Who’s beating on you, Phil?
Well ...well ... well ...
The problems of the world just keep coming back to those damn teachers.
Those leeches. Those gold diggers. Those ...those ...teachers.
Around the state and nation, some members of the GOP have found a great way to shift responsibility for the woes of the world from their own ...um ...er ... interestingly opportunistic fiscal reform policies, to somebody else: Teachers, (and their union of course.)
Teachers and the unions have somehow become the root of all financial evil in this state and around the country.
Funny thing is, while all kinds of commentators and conservative talking heads spout all kinds of crap about teachers and the unions, most politicians kinda dummy up when they head home.
Except Phil Potvin.
In a recent legislative meeting held in Big Rapids, Rep. Potvin produced some interesting, (if not educating), statements.
Quoted in the Big Rapids Pioneer, Potvin ‘took off’ on the Michigan Education Association.
“That’s been the biggest frustration for me, as your representative, is to think we’re on the same team, yet we’re constantly being beaten up by these people,” he said.
“It’s kind of like one of your kids coming to you and yelling and screaming at you, saying, ‘Dad, I want my allowance.’ – ‘What do you mean you want your allowance? You haven’t emptied the basket, you haven’t mowed the grass and I sure don’t appreciate your language and your attitude.’”
“ ... beat up by these people ...”
Beat up? These people?
Which people, Phil? Who are “these people?”
People who work and live in your district?
People worried about school budgets and education funding?
Who are you talking about?
Are you claiming teachers aren’t “emptying the basket” or “mowing the lawn,” Phil?
In his now famous editorial, Frosty Troy of the Oklahoma Observer wrote:
“The crescendo of calumny heaped on public education by the likes of Cal Thomas, Rush Limbaugh, Newt Gingrich, and other politicos is a partisan attack. They promote vouchers and charter schools – the desegregation of America, this time along class lines.
“Who is for spiritual values for kids and who is just kidding? Can you name one other institution that comes nearer to biblical injunctions than public schools?
“Feeding the hungry? Last year, for nearly 30 percent of public school children, a school lunch was the only hot meal they got.
“Clothing the naked? There’s hardly an elementary school in a poor neighborhood in America that does not have a clothing closet stuffed with underwear, socks, and other necessities for have-not children.
“The widow’s mite? The average teacher spent more than $400 of personal funds for such things as workbooks and pencils for poor children.
“Role models? No other profession provides a higher percentage of Sunday school teachers.
“Suffer the little ones? Who takes millions of little ones who are retarded, developmentally disabled, or mentally handicapped? Who redeems the dispossessed and the delinquent in alternative education programs?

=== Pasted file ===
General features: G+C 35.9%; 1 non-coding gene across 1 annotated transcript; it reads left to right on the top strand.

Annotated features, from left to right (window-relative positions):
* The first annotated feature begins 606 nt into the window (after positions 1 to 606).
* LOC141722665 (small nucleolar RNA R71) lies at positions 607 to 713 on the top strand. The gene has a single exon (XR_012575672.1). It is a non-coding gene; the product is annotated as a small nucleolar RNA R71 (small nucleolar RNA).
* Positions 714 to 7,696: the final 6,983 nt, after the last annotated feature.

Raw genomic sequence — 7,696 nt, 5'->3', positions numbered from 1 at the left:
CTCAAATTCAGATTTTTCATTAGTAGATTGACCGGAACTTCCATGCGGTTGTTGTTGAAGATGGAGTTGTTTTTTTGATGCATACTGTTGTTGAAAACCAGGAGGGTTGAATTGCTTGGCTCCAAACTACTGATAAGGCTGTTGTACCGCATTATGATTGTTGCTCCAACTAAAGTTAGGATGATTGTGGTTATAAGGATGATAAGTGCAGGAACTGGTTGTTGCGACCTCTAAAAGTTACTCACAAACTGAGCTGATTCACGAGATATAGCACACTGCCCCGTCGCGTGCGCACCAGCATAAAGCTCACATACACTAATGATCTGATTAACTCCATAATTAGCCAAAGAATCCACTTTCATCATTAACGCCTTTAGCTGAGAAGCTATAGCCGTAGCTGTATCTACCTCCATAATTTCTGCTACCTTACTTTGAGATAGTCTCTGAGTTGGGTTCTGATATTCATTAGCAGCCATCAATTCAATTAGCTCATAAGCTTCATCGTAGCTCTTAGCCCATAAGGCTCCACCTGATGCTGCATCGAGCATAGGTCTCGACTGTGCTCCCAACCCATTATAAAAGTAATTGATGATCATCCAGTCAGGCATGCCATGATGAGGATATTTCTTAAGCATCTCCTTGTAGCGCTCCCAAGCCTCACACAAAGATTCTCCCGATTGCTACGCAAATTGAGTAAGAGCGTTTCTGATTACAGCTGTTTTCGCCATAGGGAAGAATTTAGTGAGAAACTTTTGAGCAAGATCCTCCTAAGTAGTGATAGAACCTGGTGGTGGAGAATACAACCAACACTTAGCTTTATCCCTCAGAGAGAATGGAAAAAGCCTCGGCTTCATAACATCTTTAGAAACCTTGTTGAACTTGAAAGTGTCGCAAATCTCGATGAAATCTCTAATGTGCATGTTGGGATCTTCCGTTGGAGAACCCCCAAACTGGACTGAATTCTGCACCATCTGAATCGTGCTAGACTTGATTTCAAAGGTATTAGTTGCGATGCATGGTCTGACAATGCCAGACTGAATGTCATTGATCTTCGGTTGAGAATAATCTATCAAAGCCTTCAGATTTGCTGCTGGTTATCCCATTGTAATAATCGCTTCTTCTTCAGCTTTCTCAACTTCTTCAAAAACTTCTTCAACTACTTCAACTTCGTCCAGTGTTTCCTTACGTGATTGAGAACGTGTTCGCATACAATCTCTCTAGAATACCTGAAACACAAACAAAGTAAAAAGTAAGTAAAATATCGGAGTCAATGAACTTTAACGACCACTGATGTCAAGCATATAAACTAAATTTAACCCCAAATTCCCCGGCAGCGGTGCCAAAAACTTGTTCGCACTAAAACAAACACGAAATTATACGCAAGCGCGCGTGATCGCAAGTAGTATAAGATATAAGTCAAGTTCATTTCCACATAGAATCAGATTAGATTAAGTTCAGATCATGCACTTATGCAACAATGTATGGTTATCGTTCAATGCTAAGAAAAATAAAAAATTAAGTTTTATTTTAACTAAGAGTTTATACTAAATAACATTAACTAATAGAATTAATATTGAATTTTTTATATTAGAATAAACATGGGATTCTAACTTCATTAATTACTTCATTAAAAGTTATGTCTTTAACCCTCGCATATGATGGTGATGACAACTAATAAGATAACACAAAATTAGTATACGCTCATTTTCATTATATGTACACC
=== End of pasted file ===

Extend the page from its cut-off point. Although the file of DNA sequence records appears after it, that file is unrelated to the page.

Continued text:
“Look who comes to public school ...
“Six million for whom English is a second language.
“Six million special education children.
“More than two million abused children.
“Nearly 500,000 from no permanent address.
“One out of four comes from extreme poverty, often born out of wedlock, and many are neglected, unwashed, unwanted, and unloved.
“Public school teachers are scorned on editorial pages and maligned from ignorant pulpits, but they keep on keeping on - and only God knows why. They earn the poorest salaries among all the industrial nations, yet a new study shows they are among the brightest college students, and nearly half hold master’s degrees.”
Were the “these people” you were talking about teachers, Phil?
Or were “these people” union members?
It is far, far too easy to forget, that before unions, there was no middle class in this country. There was the upper class, and there was a largely impoverished working class.
Unions gave tens of millions of people and millions of families the opportunity to get fair wages for a day’s work, and have a decent life in the offing.
The bosses didn’t like it. Unions cut into their profit.
Henry Ford’s goons shot at workers in efforts to bust the unions.
There was no place for collective bargaining then, and there very apparently is no place for collective bargaining in the world of Phil Potvin.
About what, Phil?
About decent, workable funding for public education?
That’s a bad thing?
What haven’t “they” done to deserve wages that are generally less than what a legislator — what Phil Potvin — makes in Lansing?
What basket haven’t they emptied? What lawn haven’t they mowed?
What child haven’t they tried to educate as the public education system is crumbling around them — because you think your business buddies will create new jobs if only they get a tax break.
C’mon Phil. You tell local educators and students you’re always ready to listen, then you turn around and call them a bunch of whiners.
Gimme a break.